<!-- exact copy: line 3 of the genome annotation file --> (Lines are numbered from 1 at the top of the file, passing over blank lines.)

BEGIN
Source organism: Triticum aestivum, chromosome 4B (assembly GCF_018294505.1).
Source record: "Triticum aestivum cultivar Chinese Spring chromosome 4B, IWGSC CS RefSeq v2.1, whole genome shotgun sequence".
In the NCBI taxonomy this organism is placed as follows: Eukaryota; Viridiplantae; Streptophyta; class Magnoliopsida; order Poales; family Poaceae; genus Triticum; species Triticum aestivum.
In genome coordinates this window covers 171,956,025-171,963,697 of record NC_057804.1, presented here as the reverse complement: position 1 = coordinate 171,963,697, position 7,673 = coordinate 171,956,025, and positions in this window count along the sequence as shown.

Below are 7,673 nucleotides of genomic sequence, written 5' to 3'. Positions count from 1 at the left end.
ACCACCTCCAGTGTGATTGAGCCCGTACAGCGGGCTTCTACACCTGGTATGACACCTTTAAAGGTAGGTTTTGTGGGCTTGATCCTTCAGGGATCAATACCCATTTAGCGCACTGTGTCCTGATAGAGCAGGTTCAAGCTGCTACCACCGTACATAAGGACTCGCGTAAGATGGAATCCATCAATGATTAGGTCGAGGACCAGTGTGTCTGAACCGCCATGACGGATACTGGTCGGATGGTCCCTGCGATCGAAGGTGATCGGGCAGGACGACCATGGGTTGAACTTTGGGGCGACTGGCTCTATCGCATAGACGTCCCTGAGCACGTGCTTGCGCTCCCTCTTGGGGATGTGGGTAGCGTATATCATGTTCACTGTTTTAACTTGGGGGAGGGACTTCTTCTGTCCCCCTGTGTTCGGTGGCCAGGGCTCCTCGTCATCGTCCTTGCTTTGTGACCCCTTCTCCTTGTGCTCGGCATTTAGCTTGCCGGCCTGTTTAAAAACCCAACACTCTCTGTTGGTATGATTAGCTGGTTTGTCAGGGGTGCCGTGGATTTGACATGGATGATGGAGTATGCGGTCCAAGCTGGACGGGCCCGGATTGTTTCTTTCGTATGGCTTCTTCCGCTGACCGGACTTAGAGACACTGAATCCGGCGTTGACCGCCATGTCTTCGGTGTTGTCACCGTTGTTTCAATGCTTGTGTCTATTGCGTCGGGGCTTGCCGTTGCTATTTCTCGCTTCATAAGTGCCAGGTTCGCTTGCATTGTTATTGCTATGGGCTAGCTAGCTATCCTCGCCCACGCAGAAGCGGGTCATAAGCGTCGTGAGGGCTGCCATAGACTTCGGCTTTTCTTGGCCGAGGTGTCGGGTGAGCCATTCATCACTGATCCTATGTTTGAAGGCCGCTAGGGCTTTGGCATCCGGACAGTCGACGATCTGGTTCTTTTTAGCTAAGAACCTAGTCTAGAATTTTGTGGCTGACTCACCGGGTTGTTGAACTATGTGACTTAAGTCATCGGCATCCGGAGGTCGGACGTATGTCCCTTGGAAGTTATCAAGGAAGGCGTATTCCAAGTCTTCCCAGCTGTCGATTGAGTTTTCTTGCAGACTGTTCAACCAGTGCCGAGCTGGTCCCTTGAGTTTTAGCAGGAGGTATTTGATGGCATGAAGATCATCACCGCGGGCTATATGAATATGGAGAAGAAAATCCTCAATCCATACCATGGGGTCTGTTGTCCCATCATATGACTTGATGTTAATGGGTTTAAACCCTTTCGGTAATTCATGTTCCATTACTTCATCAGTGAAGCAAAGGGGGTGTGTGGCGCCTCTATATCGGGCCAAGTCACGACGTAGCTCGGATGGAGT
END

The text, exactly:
In the NCBI taxonomy this organism is placed as follows: Eukaryota; Viridiplantae; Streptophyta; class Magnoliopsida; order Poales; family Poaceae; genus Triticum; species Triticum aestivum.